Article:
Chronicle of a failed attempt at a new world rowing record, taken on by a truly motley crew.
In his early 60s, Wilkins’ (In the Land of Long Fingernails: A Gravedigger in the Age of Aquarius, 2009, etc.) visit to an old friend was transformed into an adventurous undertaking. His friend had grand plans to row across the Atlantic Ocean from Africa to Barbados with 13 others in a custom-designed and -built boat, chasing the world record of a 33-day crossing. The author decided on the spot that though he had never actually rowed before, he wanted to join the adventure. After months of obstacles for the entire excursion as well as hard training for himself, Wilkins successfully stepped off the Moroccan coast and into a voyage he had underestimated. The author doesn’t just wax poetic about the joys of rowing, as some readers may expect. Instead, he is starkly—though still poetically—honest about the trials of a trip he calls “something botched and bastardized, something at times almost Biblical in its run of torments and dark forces.” In fact, the pain, arguments, sleeplessness and general hardship make up the bulk of the narrative. The magic of Wilkins’ storytelling is in the fact that none of the misery makes the journey seem any less enticing. And while he is as blunt about the deficiencies of his crewmates as their expertise, he never shies away from examining his own faults. This honesty has the effect of lending the rest of his observations credibility. While Wilkins does have a tendency toward flowery language when parsing his experiences for meaning, he tells his tale with gusto.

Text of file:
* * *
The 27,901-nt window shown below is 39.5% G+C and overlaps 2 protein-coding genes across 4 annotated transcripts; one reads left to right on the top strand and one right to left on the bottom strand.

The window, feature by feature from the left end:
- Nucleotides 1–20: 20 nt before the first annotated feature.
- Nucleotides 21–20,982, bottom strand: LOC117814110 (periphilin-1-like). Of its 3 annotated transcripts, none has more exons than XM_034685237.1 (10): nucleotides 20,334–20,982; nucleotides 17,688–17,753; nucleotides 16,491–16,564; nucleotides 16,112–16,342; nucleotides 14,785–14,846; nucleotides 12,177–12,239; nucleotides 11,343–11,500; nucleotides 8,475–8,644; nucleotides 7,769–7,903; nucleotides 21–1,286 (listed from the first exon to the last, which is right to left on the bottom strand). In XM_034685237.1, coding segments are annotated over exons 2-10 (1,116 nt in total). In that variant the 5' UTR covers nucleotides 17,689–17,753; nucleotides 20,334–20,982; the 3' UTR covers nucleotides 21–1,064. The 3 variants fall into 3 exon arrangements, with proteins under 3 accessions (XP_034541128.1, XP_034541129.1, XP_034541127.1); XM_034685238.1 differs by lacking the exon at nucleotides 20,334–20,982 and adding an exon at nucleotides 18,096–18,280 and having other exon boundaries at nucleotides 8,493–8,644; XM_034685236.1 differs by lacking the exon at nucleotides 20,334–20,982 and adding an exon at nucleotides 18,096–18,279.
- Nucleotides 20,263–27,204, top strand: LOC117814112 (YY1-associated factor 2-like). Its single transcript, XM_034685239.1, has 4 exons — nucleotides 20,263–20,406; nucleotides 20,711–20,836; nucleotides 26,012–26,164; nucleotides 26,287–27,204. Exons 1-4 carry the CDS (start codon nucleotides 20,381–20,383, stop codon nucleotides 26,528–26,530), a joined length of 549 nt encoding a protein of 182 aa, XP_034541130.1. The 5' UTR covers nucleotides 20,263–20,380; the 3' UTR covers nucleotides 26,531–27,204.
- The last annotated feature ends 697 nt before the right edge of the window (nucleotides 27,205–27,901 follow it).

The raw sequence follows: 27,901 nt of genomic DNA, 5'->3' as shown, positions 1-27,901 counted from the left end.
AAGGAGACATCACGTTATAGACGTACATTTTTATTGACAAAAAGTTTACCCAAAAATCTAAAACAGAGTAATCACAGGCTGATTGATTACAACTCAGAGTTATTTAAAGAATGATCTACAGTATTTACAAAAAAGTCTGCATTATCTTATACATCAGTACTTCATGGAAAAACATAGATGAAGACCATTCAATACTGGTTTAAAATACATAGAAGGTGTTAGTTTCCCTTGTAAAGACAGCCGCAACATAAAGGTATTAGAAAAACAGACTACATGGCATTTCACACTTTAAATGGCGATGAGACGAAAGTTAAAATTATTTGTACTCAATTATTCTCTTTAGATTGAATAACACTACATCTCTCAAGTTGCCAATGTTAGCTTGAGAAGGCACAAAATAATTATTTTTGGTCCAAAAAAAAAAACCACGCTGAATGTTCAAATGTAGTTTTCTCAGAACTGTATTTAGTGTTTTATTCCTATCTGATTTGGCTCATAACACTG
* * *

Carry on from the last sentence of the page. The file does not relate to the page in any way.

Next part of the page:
Ignore the occasional grandiloquent language and simply enjoy a story of trial, error and, ultimately, achievement.